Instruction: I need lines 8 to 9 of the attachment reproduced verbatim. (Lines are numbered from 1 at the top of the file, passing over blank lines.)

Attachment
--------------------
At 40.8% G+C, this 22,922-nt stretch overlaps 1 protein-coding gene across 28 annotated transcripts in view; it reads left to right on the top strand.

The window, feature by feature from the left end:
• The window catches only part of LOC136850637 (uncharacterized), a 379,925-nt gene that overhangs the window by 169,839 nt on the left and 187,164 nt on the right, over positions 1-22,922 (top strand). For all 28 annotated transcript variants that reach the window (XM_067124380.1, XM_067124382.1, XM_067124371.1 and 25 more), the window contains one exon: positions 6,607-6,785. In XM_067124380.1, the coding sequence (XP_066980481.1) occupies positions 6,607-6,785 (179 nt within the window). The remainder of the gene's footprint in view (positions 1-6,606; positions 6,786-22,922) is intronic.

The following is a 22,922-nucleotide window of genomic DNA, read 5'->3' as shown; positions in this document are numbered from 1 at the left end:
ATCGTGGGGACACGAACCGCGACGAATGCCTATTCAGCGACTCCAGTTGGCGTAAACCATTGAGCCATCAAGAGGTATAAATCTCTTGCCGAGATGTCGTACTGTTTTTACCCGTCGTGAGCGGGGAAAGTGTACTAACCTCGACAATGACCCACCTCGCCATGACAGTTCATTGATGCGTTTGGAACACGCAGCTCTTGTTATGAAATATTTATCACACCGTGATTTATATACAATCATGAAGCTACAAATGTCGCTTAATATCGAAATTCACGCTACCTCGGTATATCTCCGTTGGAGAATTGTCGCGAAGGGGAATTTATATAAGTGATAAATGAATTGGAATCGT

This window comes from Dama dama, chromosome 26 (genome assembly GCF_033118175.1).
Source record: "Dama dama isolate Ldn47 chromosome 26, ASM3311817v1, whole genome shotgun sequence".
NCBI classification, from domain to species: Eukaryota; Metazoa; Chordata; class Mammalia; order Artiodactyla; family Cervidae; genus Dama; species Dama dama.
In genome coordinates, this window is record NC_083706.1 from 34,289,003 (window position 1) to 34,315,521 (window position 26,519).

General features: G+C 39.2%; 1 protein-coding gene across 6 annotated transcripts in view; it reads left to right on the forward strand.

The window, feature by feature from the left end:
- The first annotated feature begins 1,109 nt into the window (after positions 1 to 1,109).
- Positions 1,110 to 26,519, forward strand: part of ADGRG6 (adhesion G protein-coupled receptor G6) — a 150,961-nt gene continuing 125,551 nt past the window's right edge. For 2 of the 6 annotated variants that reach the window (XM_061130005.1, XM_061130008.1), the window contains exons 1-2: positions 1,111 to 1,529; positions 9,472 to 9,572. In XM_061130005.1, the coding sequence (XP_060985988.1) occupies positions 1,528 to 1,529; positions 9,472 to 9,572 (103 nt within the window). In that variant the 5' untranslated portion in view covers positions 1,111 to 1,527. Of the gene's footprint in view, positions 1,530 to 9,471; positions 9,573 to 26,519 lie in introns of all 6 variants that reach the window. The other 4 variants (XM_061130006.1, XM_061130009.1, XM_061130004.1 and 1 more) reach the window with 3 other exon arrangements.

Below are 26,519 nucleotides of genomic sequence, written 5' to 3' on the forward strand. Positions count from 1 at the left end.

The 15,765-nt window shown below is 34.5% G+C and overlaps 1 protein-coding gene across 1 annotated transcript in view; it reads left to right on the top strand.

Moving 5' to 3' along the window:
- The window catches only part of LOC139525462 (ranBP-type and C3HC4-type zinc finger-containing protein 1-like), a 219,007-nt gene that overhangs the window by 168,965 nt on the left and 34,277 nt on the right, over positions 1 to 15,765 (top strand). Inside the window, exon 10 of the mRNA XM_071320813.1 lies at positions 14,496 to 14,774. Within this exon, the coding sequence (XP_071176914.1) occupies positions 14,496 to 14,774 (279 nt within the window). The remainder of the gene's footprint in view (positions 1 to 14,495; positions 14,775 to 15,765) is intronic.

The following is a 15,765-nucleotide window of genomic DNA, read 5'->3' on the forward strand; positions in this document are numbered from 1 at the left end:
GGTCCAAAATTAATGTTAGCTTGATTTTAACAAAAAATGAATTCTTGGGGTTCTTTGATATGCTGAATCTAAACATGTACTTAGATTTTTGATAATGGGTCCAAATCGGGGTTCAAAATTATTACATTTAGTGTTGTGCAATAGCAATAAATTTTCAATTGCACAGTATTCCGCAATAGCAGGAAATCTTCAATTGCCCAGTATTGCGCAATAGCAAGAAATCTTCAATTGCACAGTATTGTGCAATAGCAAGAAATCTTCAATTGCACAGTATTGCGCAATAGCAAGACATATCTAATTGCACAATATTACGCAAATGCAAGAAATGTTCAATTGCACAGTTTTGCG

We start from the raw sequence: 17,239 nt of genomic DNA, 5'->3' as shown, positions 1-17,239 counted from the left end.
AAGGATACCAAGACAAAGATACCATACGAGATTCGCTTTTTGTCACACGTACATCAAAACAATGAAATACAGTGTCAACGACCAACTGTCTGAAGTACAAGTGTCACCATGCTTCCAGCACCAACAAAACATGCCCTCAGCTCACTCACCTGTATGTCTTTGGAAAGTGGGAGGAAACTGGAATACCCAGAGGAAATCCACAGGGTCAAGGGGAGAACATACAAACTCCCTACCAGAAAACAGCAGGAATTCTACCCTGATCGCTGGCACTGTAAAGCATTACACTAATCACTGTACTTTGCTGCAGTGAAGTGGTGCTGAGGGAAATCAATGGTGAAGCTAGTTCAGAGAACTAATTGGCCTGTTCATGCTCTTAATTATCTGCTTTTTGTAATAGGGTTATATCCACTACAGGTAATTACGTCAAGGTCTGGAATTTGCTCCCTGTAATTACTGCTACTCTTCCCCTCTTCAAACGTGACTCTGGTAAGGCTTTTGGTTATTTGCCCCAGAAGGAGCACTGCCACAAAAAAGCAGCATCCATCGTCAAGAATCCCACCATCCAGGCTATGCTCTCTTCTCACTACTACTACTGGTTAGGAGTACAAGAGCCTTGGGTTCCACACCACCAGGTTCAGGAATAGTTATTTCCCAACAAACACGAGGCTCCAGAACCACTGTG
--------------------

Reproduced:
NCBI classification, from domain to species: Eukaryota; Metazoa; Chordata; class Mammalia; order Artiodactyla; family Cervidae; genus Dama; species Dama dama.
In genome coordinates, this window is record NC_083706.1 from 34,289,003 (window position 1) to 34,315,521 (window position 26,519).